BETTER-INFORMED parents and children increasingly recognising their own traits are behind a 600% increase in referrals for autism and ADHD assessments, according to the head of the Neurodevelopmental Service within CAMHS.
Referrals have jumped into the hundreds since 2020, including more children being referred at a younger age – creating months-long waiting lists for those wanting to be diagnosed.
The government has confirmed that a specialist doctor has been re-hired to help deal with the backlog.
More information available on social media has contributed to better awareness among children and parents, according to Toni Cooper, service manager of Child and Adolescent Mental Health Service’s Neurodevelopmental Service, which was set up to help children and parents to get the right diagnosis and then access services.
Mrs Cooper was previously a senior youth worker and team leader in the Youth Service. Her own 11-year-old son was diagnosed with ADHD when he was eight, and Mrs Cooper also founded We Believe You Belong – a support service for parents and carers of children with the disorder, after finding it challenging to get support.
Commenting on the spike in referrals, Mrs Cooper said: “I have a feeling it’s to do with awareness.
“Parents are generally more in tune with their children and spend a lot more time with them, so they’re picking up on more traits.”
She added that “we’re seeing children come through a lot younger”.
The service is seeing an increase in very young patients, she said, with some too young to even get a diagnosis – ADHD cannot be diagnosed in children under five, as it is too difficult to tell which traits are an expected part of a child’s development and which are a symptom of ADHD. Though they cannot be diagnosed, they can still receive support through a specialist clinic run for very young patients and their families.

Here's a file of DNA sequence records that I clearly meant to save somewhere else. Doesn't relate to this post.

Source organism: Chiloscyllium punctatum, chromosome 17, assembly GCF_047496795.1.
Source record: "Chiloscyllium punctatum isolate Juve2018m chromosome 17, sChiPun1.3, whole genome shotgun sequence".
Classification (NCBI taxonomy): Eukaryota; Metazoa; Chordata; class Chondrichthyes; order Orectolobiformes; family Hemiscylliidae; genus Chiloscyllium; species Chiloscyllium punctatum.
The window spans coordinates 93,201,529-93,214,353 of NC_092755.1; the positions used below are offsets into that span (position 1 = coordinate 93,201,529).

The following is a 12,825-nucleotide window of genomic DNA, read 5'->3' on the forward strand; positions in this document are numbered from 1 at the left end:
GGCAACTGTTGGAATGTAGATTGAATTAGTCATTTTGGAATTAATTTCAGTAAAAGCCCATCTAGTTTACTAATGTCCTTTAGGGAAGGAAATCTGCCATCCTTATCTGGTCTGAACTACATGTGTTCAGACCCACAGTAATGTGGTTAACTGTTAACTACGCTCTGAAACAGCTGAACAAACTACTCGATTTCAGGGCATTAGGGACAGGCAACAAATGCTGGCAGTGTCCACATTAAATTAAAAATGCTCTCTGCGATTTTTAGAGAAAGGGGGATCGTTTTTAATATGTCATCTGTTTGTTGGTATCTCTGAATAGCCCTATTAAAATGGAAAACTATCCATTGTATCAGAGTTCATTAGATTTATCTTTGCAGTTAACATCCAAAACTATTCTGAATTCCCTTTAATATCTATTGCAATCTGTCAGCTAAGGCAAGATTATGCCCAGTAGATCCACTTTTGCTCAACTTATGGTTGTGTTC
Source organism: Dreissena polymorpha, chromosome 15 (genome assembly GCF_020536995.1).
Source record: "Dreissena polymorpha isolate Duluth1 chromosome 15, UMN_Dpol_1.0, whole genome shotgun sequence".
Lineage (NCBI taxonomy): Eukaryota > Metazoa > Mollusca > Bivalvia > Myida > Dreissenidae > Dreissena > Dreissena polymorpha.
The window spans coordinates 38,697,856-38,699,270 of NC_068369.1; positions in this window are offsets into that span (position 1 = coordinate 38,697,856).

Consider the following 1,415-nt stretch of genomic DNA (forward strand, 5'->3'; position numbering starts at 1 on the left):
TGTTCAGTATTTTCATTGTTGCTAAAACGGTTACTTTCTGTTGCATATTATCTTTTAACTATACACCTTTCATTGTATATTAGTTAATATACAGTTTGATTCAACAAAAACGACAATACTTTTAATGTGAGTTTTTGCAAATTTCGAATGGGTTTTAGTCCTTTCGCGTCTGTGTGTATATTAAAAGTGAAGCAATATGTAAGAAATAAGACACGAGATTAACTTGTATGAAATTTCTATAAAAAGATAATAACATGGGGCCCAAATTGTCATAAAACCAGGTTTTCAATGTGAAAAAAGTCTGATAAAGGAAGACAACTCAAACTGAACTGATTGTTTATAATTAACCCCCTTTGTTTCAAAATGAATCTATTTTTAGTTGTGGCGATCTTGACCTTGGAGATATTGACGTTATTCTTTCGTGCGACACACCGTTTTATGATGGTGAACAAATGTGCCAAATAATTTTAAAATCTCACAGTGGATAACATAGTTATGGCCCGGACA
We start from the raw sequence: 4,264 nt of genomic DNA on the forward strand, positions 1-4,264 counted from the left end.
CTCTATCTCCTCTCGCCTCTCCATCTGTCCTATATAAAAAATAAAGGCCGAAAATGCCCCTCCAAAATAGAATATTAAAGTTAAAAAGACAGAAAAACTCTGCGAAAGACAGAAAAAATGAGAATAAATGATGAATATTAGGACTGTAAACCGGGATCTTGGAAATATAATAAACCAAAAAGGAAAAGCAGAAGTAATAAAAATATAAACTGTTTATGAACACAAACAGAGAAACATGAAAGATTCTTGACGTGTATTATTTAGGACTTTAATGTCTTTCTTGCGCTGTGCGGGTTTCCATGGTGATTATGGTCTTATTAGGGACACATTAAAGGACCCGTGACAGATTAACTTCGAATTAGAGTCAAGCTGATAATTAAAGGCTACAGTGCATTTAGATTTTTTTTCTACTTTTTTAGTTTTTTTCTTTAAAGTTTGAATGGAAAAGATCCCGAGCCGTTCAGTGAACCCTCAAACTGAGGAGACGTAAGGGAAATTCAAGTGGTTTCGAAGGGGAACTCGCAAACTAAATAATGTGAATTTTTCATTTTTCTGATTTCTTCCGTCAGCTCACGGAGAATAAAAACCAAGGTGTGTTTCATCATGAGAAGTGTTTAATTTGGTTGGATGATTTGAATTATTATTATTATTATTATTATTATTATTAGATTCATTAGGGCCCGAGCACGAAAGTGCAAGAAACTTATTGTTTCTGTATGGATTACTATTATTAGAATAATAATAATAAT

Mrs Cooper added that more girls were being diagnosed with autism.
“Girls are very good at masking,” she added, describing how they can adapt to neurotypical environments during the day, “reining it in as much as they can” – only to be overwhelmed and lash out when they get home.
Others recognise themselves on social media, she said. “You just need to look at TikTok and it’s all over. That’s definitely another reason.
“I think we’re living in a world now where people are more accepting of others.”
It was recently revealed that the number of referrals for ADHD and autism assessments had increased almost 600% in three years, jumping from 51 for ADHD and 80 for autism in 2020 to 373 for ADHD and 244 for autism in 2022. In the period between January and August this year, there were 384 referrals for ADHD assessments and 184 for autism.
The Neurodevelopmental Service Mrs Cooper leads, which was launched in the spring, is being revamped, while continuing to support patients – which Mrs Cooper describes as “challenging”.
She said: “We’re moving in the right direction, which is amazing.
“But with the influx in numbers, it’s challenging because no one could have ever imagined this would have happened.”
The revamped offering is to include sessions for siblings of neurodiverse children, webinars and a young person’s participation group.
Mrs Cooper added: “It’s only going to get better for children in Jersey.”
The service is also creating information packs and sessions for children and their families to understand what support is available to them, and has re-hired a specialist doctor.
Associate director for children’s health and wellbeing Dr Darren Bowring, said: “An experienced locum doctor who has previously worked with CAMHS returned to the department earlier this week on an initial three-month contract. There has been a significant increase in requests for diagnostic assessments for ADHD and they will provide valuable additional capacity to this pathway.
“Their responsibilities will include completing ADHD assessments and delivering treatment support, as part of a team effort to provide valuable assistance for children, young people and families in Jersey.”